It's a really long story but I have 4 endzone tickets for tommorrow's NFC championship game. Buy them so that the Reddess, Shark, Jr. and I can afford gas to get up to Lambeau to use the other three tickets that we own. (For my liberal readers, no need to worry. We'll be on the other side of the stadium, although Chris voted for Kerry.)
But this is a political blog so we need to make ideological hay of even the holy things in life and Paul Soglin dutily attempts to do this suggesting something or other on his blog about what the Green Bay Packers mean for capitalism or conservatism or something.
This seems to be the point. After noting that the Packers are non-profit*, he writes:
But if you asked Mark Belling, Charlie Sykes, and the rest of the free market New York Giant fans, they would tell you that, at best, the structure is stupid, at worst it is un-American.
I can just see them explaining to a twelve year old why this non-profit structure is wrong, it contradicts the American free enterprise system. Watch him look at you with incredulous eyes.
Watch that straw man burn.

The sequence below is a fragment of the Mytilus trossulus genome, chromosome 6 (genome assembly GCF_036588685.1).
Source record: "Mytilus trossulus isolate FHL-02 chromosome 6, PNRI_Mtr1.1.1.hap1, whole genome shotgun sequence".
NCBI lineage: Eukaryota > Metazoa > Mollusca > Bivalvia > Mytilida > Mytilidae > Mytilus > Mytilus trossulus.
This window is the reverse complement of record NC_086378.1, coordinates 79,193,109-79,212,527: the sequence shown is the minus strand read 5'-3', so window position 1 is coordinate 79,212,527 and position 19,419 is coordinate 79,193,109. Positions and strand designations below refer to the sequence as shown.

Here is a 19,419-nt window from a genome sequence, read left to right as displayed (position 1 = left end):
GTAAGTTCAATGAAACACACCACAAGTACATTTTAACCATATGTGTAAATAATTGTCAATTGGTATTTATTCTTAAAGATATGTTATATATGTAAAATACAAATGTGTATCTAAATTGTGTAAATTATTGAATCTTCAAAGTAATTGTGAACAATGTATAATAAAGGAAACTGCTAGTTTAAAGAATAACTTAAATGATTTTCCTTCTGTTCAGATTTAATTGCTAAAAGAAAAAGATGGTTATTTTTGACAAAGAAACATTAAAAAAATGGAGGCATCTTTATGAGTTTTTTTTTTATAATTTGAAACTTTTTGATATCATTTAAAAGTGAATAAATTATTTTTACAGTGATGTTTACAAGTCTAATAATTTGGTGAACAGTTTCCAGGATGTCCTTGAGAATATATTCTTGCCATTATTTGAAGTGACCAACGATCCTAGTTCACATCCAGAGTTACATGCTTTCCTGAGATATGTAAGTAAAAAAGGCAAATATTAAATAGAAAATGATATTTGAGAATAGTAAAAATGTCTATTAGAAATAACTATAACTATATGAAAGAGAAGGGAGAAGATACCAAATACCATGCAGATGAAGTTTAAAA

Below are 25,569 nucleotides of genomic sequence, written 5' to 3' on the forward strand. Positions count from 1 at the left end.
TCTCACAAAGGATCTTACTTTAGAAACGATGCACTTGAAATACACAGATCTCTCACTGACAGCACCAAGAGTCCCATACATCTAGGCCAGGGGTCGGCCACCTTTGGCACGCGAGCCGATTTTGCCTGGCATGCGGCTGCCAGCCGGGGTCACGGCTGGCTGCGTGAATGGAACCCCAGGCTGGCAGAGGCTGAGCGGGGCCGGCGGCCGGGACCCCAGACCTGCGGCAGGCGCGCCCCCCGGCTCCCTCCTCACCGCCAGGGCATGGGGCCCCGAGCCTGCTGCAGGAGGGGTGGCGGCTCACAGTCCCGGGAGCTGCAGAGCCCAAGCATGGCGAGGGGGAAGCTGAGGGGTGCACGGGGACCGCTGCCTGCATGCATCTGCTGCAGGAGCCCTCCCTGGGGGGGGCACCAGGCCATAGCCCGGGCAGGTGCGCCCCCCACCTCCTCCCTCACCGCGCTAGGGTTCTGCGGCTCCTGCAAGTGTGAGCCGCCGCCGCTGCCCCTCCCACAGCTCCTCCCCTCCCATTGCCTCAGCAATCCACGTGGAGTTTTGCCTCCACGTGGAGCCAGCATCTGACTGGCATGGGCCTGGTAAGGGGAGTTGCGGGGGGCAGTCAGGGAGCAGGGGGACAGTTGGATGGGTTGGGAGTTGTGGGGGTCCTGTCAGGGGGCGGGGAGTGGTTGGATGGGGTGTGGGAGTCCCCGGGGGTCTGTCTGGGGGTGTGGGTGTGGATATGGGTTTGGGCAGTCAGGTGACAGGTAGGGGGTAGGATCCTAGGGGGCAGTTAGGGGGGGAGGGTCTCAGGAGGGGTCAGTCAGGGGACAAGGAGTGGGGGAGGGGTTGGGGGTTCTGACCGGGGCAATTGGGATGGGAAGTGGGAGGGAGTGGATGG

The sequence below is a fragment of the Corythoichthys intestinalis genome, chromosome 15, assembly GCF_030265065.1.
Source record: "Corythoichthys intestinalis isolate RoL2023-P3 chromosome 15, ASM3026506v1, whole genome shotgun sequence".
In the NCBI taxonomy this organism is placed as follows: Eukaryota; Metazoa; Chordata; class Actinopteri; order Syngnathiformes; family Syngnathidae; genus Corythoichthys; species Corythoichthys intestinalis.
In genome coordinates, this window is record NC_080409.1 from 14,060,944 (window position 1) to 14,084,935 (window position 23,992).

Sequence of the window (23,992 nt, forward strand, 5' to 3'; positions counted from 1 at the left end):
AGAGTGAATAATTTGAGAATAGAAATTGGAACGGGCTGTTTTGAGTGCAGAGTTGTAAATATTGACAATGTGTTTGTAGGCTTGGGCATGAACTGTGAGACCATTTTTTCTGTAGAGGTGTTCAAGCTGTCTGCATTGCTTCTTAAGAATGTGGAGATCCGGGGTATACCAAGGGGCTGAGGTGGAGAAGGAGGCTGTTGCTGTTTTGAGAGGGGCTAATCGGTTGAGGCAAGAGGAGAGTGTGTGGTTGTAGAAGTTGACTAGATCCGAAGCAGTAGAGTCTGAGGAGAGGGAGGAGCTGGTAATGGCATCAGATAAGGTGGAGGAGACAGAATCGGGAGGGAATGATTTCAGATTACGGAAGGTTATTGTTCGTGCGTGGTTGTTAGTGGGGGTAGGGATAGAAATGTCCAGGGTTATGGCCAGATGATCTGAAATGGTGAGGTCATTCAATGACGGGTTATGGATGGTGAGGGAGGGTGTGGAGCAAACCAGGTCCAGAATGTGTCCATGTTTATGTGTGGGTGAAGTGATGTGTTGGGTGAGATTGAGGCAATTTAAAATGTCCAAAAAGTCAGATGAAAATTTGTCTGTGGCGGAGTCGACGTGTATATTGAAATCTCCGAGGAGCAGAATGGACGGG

I cannot recall any tenet of conservatism that says that non-profits are bad. Indeed, much of mainstream conservatism is informed by the principle of subsidiarity and the idea that, in most cases, freely chosen associations are to be preferred to those that are compelled by the state.
We do understand that the profits are a great incentive and there are many necessary walks of life in which they may be a necessary incentive. Many children dream of winning the Super Bowl. Few dream of offering precision seals and o-rings at a reasonable price. Still, we need then and, generally speaking, it takes a payday to get folks excited about something like that.
The point made in the comments about the NFL being sort of socialist in that it imposes a salary cap and shares much of its revenue also misses the mark. Although the NFL has 32 competing teams, it is really one single product that won't be very attractive if those teams aren't competitive.
* But his point about the Packer's low average salary is misleading. That's a product of their youth. If they want to keep this team together, that's going to change dramatically. Football players are stubbornly responsive to financial incentives.